Between mid-September, 2018 and March 1, 2019, I have had the great honor of speaking at fifty-four Texas schools, and I have more author visits forthcoming this spring. I LOVE connecting with young readers and educators this way! A few months ago, I reflected on how school visits have inspired me in profound ways. Many thanks to the librarians and educators who welcomed me into their libraries and classrooms, invited me to return to lead writing workshops, and recommended me to others. They, like all library professionals and classroom educators, are literacy heroes! If you are interested in hosting me at your school, conference, or professional development event during spring 2019 or the 2019-20 school year, contact me. I would be delighted to travel anywhere in the world, and I strive to accommodate all budgets, so don’t hesitate to ask.

Book a school visit or workshop by May 1, 2019 (event to occur by May 1, 2020) with the secret code SPRING10, and I’ll discount my honorarium by 10%. 

The Texas Bluebonnet Award
A big ole Texas-sized thanks to the library association awards committees in Texas, Tennessee, Utah, Indiana, Kansas, and Louisiana for nominating Step Right Up for their state awards. And to librarians and classroom educators everywhere who championed Doc and Jim’s message about kindness and then embraced the character education tie-ins in Abraham Lincoln’s Dueling Words. As a native Texan, I’m extra misty about the TX Bluebonnet nod. And I have friends to thank for the invaluable tips and advice for managing the wonderful outcomes, including author Chris Barton and author/illustrator Don Tate. Chris kindly invited me to respond to his two-question interview in January. I have a new appreciation for student-elected state awards programs because they not only inspire kids to read more, they also invite them to participate in the democratic process. Win-win! Hearty congratulations to 2018-19 Bluebonnet Award winner Patricia McCormick, author of Sergeant Reckless,and to all of the new and outgoing nominees.


Writing Workshops:
If you are a librarian or classroom educator whose young writers are struggling with a particular writing concept—or if you are eager to prime your young writers for upcoming standardized tests, writing workshops led by a qualified author can expand upon and reinforce your curriculum goals. Unlike traditional presentations, workshops are hands-on writing for kids. In fact, this week, I’m tweaking three requested workshops—about voice, expository writing, and scene-building, for Texas schools. I love the swish-scratch sound of 50-60 pencils in the hands of inspired youngsters. If you would like information about my offerings, contact me. If you’re looking for a recommendation for other available writers, I’d be happy to share that, too.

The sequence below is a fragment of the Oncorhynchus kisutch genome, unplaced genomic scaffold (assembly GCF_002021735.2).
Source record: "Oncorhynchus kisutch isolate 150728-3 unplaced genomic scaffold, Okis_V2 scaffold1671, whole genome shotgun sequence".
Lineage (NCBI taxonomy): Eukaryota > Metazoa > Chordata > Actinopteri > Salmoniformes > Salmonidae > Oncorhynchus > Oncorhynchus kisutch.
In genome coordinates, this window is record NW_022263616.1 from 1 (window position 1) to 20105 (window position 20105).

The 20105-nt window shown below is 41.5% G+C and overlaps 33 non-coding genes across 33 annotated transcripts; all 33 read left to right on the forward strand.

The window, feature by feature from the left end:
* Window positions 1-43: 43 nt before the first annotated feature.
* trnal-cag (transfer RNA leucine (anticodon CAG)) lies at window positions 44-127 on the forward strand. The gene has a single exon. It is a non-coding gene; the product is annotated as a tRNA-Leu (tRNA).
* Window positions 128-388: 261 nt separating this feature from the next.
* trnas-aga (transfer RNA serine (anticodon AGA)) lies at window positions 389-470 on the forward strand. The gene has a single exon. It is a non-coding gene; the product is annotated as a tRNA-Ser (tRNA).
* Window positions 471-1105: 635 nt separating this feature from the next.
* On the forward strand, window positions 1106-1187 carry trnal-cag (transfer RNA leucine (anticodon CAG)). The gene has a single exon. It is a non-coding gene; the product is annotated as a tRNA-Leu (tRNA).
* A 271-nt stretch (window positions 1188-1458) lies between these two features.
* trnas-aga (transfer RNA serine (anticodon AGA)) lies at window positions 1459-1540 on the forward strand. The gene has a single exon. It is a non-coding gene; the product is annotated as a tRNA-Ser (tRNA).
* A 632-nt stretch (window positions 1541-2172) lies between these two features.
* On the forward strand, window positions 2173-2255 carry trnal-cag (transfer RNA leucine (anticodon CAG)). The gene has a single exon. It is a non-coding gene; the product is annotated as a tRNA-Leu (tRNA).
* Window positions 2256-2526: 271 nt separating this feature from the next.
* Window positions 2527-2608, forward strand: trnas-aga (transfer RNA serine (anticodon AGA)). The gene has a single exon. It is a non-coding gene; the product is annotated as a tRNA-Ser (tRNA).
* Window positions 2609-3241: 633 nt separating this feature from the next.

#KidsNeedMentors
If you don’t already know about #KidsNeedMentors, I hope you’ll pop over to the dedicated page on founder/author Ann Braden’s website. 2018-19 is the group’s debut year, and I am delighted to be a mentor for two of the three hundred registered classrooms. A lovely part of this new outreach is the chance to support teachers. I’ve enjoyed meeting my third-grade mentee classes—one in Allen, TX and the other in Decatur, TX. In addition to Skype visits and a recent spontaneous in-person visit to their classrooms (so much fun!), I have sent letters, books and other goodies to further connect with the students and teachers. And they’ve sent me letters and artwork, too! Once you’ve checked out Ann’s website, I recommend you read her debut MG novel, The Benefits of Being an Octopus. It’s a truly heartwarming and enlightening story that humanizes issues of poverty, domestic violence, and even gun laws.

Other Book News:
* Step Right Up has been named to the 2019 Texas Topac Nonfiction Reading list
Abraham Lincoln’s Dueling Words is a featured American History selection on Betsy Bird’s Fuse #8 Productions column on the School Library Journal blog.
Abraham Lincoln’s Dueling Words has been named a 2019 NCSS Notable Book

Other Recent Reads that I Highly Recommend:
Chris Barton’s What Do You Do With a Voice Like That?, illustrated by Ekua Holmes
Martha Brockenbrough’s Unpresidented: A Biography of Donald Trump
Jenn Bailey’s A Friend for Henry, illustrated by Mike Song.
Lindsay Leslie’s This Book is Spineless, illustrated by Alice Brereton

Out-of-the-box Tips for Persuasive Writing in the Classroom:
Have students dissect effective TV commercials and compare them to Aristotle’s Rhetorical Triangle.


HELP WANTED!
If you know somebody (perhaps a retired librarian?) who might be interested in a very part-time virtual assistant job, please send them my way. I could use help with booking and managing school visits and other speaking opportunities. Thank you!